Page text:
Page:The House of Lords and the nation.djvu/28

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Limitation of Number Inexpedient.

Peer begins his political career in the Lower House during his father's lifetime.

It is no answer to say that these results are not found to occur universally. There would be no real advantage in their doing so. For it has been shown above that if every born Peer were a born legislator, the result, instead of being beneficial, would be disastrous to the nation. We should, then, indeed, have too many cooks spoiling the broth of the country's affairs. There are plenty of functions for public men to discharge outside the walls of Parliament; and we may be content if the hereditary principle gives us a certain number of statesmen, of whose services the country would not otherwise have had the benefit.

Limitation of number inexpedient.But if this is sufficient, the question next arises whether it would be desirable to limit the number of members of the Upper House, either by restricting the whole peerage, or by only permitting a fraction of Peers to sit in it. To this question a little reflection will enable us to answer emphatically, No. Neither course would conduce to the interests of the nation at large. In 1719 and 1720 attempts were actually made to limit the ranks of the nobility. It was proposed that the then existing number of 178 peerages should not be augmented by more than six, though the Crown was to retain power to create new peerages in the place of any which might become extinct, and, instead of the 76 representative Peers, 25 hereditary Peers of Scotland were to have permanent seats. This proposal, however, was wisely rejected. It was foreseen that it involved the danger of the Peers becoming crystallised into a narrow oligarchy, and that the country would sustain a positive loss if deserving individuals could not be raised to the peerage whenever their own merits or the public welfare rendered it desirable, without the necessity of waiting till a vacancy should occur in the ranks of the Lords by the extinction of a peerage. We may estimate what that loss would have been by calling to mind the many distinguished men of both parties, and of all occupations, with which the House of Peers has been enriched through the absence of any limit on its number.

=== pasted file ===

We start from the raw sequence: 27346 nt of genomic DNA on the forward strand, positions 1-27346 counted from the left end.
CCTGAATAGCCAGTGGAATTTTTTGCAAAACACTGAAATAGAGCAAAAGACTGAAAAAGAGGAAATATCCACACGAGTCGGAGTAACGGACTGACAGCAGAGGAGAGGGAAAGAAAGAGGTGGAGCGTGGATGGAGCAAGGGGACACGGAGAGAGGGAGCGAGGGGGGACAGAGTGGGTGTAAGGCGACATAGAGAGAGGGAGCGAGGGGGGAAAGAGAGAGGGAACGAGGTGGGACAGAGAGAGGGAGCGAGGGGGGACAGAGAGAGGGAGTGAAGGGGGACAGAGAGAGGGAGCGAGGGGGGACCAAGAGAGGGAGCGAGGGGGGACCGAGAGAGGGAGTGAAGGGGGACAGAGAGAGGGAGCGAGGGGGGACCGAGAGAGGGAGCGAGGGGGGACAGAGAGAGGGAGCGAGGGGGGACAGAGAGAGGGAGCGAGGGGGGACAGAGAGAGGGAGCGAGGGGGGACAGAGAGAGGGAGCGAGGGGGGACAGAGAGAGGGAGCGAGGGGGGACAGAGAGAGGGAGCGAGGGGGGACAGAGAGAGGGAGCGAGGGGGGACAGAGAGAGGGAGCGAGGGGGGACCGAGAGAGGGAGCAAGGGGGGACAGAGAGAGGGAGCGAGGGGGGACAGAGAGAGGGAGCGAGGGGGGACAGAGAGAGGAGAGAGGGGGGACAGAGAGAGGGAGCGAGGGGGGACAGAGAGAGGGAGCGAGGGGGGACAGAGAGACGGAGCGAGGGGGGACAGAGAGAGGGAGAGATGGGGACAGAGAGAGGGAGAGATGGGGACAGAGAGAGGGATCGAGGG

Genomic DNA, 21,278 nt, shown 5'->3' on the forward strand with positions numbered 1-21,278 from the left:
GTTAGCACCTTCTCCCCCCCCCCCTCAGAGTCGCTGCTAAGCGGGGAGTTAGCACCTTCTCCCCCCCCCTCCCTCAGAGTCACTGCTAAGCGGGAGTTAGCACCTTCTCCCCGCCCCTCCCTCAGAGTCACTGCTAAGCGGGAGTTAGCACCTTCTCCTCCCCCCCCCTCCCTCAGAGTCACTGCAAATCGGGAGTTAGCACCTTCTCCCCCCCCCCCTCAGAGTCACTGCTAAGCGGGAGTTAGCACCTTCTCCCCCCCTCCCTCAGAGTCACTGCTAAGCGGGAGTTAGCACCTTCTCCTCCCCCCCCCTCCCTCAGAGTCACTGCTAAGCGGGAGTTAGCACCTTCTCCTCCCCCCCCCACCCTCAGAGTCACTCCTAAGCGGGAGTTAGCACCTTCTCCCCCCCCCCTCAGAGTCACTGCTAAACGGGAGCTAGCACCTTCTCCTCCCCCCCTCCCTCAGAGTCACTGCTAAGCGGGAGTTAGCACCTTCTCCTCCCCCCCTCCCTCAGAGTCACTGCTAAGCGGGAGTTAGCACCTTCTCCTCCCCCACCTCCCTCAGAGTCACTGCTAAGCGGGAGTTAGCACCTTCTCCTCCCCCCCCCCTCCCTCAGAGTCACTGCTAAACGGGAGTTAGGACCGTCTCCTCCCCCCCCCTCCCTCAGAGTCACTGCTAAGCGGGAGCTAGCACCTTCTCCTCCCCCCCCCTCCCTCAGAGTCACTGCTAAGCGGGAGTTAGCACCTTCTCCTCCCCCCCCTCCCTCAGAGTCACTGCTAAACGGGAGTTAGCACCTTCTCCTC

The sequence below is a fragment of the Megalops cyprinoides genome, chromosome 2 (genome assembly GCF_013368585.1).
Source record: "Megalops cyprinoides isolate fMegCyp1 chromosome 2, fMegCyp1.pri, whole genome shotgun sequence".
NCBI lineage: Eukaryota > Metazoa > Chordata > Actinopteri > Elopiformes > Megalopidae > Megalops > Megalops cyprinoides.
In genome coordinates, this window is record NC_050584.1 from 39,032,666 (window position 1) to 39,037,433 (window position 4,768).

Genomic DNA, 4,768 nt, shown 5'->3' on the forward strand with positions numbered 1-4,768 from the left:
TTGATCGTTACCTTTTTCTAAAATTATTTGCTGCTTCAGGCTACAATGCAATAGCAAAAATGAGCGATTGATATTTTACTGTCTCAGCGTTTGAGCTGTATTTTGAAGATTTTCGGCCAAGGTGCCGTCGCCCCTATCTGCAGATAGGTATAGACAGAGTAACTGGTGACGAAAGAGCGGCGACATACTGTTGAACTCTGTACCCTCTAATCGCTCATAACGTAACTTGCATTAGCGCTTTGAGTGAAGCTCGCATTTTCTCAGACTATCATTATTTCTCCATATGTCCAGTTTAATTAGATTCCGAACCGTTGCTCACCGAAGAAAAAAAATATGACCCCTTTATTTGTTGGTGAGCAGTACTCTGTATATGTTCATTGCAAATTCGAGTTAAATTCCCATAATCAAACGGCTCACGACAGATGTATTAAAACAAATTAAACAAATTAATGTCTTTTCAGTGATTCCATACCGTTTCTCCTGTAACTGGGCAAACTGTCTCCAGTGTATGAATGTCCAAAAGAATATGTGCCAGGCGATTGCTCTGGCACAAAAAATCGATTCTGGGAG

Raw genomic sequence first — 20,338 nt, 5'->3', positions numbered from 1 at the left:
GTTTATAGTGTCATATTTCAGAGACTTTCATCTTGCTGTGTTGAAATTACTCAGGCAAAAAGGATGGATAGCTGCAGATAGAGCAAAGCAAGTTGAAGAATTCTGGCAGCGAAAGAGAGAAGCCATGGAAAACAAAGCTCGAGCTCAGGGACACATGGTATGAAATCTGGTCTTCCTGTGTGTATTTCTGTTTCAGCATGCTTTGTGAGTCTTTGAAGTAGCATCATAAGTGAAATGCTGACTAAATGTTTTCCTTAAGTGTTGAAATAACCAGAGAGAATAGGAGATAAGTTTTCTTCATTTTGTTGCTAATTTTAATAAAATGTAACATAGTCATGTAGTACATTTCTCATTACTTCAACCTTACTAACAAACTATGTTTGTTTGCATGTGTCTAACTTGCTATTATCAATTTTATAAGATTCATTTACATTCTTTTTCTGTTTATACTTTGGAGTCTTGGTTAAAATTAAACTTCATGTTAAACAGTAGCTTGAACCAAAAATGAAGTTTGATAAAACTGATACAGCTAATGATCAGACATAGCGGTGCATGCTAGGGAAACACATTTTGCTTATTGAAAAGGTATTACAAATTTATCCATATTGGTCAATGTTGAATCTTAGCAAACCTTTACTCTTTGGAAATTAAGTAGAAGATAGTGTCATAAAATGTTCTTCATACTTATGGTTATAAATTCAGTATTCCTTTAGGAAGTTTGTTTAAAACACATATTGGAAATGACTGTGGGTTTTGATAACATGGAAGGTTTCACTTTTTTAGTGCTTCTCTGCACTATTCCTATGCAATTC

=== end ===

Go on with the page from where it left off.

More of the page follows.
The other scheme, that, namely, of only allowing a limited number of representative Peers to sit in the Upper House, has never been seriously put forward. It is open to grave objections, one of which has been already alluded to. Peers, sitting in the House on behalf not only of themselves, but also of